Study finds helping kids with their homework has no impact on academic achievement

If you’re like most parents, the thought of helping your child with their homework elicits equal parts dread and anxiety. It’s not that our intentions aren’t well-meaning, it’s just… a lot. There’s the emotional toll of trying to make your kid sit while you quickly Google this newfangled way of doing math mixed with the desire to just do it yourself to get the entire experience over with faster. But our help in the homework department isn’t actually necessary or impactful, according to this study.

“There is no statistically significant association between parental help with homework in elementary school and children’s achievement, period,” says the study’s lead author and professor of education Katerina Bodovski.

When looking for bias, Penn State College of Education researchers found the results didn’t vary by parental level of education, socioeconomic status, or their child’s achievement level. They also discovered that any potential benefits of helping our kids is outweighed by three measures: cognitive loss, adverse effects on home emotional climate, and deferred responsibility.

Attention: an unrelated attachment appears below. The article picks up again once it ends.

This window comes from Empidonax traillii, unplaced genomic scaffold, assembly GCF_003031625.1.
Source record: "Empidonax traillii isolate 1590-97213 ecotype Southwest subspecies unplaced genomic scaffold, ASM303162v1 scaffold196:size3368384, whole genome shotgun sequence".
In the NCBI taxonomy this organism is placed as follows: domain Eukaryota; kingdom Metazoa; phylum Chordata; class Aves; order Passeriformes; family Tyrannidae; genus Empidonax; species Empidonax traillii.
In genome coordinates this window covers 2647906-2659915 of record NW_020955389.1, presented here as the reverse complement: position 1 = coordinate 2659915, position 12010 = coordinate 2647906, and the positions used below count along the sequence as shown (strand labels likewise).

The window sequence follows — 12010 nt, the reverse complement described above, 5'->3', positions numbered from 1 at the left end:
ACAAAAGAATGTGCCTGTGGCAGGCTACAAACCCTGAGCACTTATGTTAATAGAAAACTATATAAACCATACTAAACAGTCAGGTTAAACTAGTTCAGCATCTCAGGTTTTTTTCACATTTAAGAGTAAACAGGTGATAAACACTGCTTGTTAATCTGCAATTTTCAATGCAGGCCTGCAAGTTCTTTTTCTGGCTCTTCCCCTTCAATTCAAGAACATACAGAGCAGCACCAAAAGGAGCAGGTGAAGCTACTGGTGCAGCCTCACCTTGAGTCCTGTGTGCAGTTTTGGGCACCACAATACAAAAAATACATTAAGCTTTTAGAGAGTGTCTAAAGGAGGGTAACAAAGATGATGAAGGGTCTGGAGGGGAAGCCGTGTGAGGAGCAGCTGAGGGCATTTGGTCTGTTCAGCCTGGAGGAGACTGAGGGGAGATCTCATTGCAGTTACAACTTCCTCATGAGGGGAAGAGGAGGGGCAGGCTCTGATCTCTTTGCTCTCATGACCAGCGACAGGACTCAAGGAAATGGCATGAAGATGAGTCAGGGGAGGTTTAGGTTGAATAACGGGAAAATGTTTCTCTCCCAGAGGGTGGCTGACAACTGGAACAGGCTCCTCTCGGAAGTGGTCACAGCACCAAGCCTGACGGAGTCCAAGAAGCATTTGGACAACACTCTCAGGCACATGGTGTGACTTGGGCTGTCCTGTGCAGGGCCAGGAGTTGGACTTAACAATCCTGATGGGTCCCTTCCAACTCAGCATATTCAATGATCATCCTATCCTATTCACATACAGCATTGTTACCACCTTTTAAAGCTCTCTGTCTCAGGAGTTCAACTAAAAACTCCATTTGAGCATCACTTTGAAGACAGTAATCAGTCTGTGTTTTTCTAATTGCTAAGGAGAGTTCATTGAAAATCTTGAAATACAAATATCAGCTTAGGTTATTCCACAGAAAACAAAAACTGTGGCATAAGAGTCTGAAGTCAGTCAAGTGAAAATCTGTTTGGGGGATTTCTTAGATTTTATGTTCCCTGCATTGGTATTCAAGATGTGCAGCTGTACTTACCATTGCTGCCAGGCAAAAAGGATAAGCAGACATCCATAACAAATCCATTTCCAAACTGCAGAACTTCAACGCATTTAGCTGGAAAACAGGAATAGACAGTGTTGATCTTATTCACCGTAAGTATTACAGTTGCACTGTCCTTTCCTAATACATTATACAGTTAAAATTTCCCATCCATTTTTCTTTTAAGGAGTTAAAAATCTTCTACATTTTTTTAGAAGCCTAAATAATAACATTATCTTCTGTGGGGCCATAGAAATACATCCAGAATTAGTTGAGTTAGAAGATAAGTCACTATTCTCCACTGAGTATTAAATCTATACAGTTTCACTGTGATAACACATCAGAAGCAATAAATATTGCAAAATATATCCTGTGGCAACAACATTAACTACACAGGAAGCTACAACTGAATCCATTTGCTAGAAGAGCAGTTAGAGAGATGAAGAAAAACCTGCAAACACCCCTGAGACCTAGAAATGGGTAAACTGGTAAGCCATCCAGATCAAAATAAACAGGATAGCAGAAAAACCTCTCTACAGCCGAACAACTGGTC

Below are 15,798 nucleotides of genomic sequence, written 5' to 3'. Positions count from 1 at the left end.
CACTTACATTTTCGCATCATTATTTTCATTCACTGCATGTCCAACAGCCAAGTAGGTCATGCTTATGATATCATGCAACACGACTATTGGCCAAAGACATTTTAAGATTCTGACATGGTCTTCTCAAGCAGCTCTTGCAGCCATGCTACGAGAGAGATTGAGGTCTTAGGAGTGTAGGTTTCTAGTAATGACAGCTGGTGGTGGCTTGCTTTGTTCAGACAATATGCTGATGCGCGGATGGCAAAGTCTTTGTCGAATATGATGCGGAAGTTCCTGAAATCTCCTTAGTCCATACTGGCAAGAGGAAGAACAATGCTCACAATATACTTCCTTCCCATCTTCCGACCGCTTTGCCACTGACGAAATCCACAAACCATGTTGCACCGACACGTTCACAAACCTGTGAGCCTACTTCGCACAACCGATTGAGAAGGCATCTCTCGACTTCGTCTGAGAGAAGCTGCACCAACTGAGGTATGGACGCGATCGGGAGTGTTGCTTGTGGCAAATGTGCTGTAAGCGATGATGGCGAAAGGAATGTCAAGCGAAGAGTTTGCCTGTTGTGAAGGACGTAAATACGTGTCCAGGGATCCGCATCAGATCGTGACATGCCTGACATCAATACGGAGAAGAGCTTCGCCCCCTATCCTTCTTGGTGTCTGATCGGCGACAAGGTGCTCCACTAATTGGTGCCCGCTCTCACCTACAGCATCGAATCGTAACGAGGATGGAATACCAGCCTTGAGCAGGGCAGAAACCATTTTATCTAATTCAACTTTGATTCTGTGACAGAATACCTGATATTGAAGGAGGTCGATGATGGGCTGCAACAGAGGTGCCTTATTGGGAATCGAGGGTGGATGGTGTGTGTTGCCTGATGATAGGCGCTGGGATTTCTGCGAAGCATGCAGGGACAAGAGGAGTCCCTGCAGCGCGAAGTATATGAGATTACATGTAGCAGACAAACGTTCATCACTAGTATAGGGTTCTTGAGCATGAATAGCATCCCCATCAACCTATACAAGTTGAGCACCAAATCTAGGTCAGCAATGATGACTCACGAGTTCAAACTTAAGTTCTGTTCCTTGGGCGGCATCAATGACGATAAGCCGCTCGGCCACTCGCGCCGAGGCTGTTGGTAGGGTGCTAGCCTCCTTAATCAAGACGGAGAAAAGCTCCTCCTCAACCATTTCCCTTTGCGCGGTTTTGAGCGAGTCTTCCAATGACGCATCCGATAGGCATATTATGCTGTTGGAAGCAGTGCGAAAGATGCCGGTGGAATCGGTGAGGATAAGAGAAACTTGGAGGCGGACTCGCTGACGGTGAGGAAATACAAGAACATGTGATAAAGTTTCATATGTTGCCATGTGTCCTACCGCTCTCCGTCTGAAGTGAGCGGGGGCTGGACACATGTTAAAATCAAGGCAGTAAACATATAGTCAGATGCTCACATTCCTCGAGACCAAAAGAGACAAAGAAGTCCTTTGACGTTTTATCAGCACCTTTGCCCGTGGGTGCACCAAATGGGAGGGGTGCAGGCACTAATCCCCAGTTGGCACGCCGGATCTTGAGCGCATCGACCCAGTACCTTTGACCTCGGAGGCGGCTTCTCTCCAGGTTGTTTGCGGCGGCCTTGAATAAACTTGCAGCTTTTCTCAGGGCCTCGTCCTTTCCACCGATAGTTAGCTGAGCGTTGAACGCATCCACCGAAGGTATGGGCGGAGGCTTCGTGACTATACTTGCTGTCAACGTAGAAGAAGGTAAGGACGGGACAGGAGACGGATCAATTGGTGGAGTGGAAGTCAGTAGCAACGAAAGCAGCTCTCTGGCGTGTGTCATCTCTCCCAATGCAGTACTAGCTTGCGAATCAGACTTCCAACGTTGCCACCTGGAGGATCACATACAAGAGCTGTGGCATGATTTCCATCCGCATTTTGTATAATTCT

“If the purpose of homework is for the child to practice some skills or knowledge they learned in school, that is lost if the parent is doing the work,” Bodovski said, implying more parents than not fall into to the “let’s get this over with” camp.

They also found that helping our kids “may contribute to a sense of deferred responsibility among children” because they aren’t learning themselves how to prepare, plan, or stay on task. “The kids don’t get to experience struggling,” Bodovski continued. “Elementary school is about the growth in the knowledge but even more so in child’s skills and habits.”

For parents feeling guilty about the dread they feel when it comes to homework help, it’s time to rejoice. There are very few things we can get away with not doing for our kids, and it turns out, helping them with homework may actually be hurting them in the long run. Sounds like a win-win to us.

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